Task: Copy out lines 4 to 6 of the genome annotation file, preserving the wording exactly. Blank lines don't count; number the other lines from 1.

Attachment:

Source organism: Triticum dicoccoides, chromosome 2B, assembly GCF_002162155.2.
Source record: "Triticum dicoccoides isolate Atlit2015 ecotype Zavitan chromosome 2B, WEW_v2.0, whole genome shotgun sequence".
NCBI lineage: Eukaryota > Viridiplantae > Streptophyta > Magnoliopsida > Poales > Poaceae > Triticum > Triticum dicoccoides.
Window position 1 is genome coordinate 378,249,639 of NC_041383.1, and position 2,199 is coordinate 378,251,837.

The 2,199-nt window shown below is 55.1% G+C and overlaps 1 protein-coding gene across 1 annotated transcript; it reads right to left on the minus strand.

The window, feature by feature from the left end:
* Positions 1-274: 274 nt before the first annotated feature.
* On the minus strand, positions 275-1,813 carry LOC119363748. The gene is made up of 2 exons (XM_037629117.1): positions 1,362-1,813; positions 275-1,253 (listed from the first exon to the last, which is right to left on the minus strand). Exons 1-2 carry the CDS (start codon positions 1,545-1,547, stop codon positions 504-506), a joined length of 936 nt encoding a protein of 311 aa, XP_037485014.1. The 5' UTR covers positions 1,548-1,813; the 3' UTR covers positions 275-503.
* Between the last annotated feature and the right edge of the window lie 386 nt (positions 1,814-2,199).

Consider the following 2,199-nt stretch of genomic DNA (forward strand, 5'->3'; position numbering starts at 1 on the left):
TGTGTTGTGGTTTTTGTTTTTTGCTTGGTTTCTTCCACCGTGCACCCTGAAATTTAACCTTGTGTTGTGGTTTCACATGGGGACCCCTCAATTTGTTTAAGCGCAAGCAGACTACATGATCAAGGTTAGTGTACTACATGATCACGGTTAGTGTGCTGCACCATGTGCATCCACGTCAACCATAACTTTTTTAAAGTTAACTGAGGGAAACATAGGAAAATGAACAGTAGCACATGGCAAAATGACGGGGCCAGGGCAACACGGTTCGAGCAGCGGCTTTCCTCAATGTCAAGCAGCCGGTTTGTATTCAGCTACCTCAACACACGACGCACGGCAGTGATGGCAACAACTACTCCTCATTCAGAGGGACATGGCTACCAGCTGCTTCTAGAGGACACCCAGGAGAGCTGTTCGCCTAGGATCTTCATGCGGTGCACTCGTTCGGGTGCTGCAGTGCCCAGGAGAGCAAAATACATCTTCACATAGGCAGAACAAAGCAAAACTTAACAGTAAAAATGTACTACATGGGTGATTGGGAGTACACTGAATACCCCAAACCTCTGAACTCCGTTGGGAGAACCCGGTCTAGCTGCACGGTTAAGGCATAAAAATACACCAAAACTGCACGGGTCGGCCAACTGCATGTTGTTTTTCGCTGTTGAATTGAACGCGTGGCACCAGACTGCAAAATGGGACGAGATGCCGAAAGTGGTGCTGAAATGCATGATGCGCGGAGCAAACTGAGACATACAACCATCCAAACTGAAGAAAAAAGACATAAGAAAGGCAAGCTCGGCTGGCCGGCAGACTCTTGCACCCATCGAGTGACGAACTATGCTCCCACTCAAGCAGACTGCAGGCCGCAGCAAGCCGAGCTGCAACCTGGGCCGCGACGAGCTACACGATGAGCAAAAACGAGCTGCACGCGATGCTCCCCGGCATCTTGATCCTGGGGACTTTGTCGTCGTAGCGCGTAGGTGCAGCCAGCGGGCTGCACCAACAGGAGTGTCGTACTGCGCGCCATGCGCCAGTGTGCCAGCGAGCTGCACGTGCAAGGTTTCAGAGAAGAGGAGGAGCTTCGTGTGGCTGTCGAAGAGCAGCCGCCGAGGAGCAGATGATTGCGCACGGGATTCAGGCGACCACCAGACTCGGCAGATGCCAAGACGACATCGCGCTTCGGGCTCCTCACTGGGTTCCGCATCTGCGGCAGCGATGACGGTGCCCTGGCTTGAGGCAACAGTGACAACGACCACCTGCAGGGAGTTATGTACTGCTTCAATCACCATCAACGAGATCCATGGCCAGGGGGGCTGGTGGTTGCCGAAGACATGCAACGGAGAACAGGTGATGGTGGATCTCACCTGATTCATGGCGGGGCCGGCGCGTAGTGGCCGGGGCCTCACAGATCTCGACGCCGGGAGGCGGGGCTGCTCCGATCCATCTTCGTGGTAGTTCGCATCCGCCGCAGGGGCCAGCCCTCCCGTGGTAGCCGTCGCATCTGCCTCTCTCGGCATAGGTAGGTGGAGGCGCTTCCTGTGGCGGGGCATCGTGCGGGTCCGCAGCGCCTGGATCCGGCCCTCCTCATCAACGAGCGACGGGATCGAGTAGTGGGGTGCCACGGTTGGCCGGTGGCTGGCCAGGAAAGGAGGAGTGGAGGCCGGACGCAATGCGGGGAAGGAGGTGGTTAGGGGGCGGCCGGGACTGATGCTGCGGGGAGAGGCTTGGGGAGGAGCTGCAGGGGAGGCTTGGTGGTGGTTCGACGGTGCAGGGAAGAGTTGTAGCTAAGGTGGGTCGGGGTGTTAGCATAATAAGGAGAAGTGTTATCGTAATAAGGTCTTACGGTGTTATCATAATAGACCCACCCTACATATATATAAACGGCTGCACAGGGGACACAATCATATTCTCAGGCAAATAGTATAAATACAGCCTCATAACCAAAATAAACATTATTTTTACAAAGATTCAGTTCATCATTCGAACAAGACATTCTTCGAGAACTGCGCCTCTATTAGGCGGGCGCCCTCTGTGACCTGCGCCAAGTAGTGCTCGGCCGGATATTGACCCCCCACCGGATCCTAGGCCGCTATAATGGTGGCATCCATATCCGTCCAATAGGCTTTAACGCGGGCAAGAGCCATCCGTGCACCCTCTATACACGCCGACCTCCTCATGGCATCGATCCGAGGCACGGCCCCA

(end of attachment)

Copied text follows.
Window position 1 is genome coordinate 378,249,639 of NC_041383.1, and position 2,199 is coordinate 378,251,837.

The 2,199-nt window shown below is 55.1% G+C and overlaps 1 protein-coding gene across 1 annotated transcript; it reads right to left on the minus strand.

The window, feature by feature from the left end: